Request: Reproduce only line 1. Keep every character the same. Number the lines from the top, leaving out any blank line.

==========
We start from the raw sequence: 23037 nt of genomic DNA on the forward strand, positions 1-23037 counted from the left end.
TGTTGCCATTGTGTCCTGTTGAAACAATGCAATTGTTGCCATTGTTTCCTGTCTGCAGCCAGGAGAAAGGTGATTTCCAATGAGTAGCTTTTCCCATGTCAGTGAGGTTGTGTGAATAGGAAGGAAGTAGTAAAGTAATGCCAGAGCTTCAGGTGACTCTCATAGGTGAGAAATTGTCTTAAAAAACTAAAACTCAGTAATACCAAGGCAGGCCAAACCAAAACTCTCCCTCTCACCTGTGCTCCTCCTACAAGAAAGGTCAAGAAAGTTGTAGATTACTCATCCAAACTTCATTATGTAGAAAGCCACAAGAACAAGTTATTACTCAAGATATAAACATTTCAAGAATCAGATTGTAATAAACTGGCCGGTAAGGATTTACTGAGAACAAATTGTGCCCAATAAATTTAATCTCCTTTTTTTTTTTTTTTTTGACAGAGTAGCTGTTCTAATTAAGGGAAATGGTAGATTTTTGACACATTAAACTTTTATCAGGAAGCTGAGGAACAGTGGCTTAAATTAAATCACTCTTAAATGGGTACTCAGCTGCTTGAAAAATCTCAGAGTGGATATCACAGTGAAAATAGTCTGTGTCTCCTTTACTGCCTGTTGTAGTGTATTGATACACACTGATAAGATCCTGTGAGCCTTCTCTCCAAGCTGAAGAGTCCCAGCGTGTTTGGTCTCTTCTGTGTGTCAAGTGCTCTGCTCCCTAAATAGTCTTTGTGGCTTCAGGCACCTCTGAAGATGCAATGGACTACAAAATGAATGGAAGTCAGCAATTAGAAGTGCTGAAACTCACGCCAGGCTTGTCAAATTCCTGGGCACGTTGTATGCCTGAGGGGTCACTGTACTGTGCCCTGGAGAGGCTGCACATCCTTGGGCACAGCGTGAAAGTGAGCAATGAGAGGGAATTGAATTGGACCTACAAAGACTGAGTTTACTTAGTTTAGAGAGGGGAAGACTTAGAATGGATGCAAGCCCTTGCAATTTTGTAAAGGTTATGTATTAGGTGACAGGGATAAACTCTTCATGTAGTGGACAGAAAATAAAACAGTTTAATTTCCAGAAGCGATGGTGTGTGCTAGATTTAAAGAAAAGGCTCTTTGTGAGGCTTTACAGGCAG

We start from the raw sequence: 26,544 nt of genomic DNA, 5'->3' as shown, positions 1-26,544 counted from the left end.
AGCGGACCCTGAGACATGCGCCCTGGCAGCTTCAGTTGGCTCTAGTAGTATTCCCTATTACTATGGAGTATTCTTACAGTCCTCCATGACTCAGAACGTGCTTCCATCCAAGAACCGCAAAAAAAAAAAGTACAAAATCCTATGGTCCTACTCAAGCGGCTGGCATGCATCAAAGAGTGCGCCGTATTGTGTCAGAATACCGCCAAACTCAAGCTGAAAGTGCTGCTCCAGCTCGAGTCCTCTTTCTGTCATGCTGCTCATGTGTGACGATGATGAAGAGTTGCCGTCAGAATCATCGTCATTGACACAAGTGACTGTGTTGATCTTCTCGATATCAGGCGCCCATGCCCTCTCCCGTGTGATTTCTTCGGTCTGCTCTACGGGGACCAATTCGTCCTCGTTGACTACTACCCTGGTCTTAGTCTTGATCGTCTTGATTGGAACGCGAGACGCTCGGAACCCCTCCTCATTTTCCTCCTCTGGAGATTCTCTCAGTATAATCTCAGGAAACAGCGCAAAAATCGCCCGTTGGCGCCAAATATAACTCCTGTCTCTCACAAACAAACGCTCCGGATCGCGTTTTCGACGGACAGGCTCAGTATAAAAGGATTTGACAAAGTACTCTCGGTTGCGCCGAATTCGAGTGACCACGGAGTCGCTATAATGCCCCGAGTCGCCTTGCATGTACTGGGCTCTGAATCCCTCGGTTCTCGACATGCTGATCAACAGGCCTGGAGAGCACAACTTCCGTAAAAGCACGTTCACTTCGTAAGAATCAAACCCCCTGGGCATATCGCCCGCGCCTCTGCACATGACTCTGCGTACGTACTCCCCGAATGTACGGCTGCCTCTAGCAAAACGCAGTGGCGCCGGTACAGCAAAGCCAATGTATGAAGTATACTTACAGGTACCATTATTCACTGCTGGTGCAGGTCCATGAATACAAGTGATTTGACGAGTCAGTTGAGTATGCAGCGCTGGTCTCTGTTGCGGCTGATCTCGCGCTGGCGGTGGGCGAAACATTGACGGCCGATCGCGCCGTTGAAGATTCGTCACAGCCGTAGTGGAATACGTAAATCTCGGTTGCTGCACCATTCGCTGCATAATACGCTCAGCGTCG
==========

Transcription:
We start from the raw sequence: 23037 nt of genomic DNA on the forward strand, positions 1-23037 counted from the left end.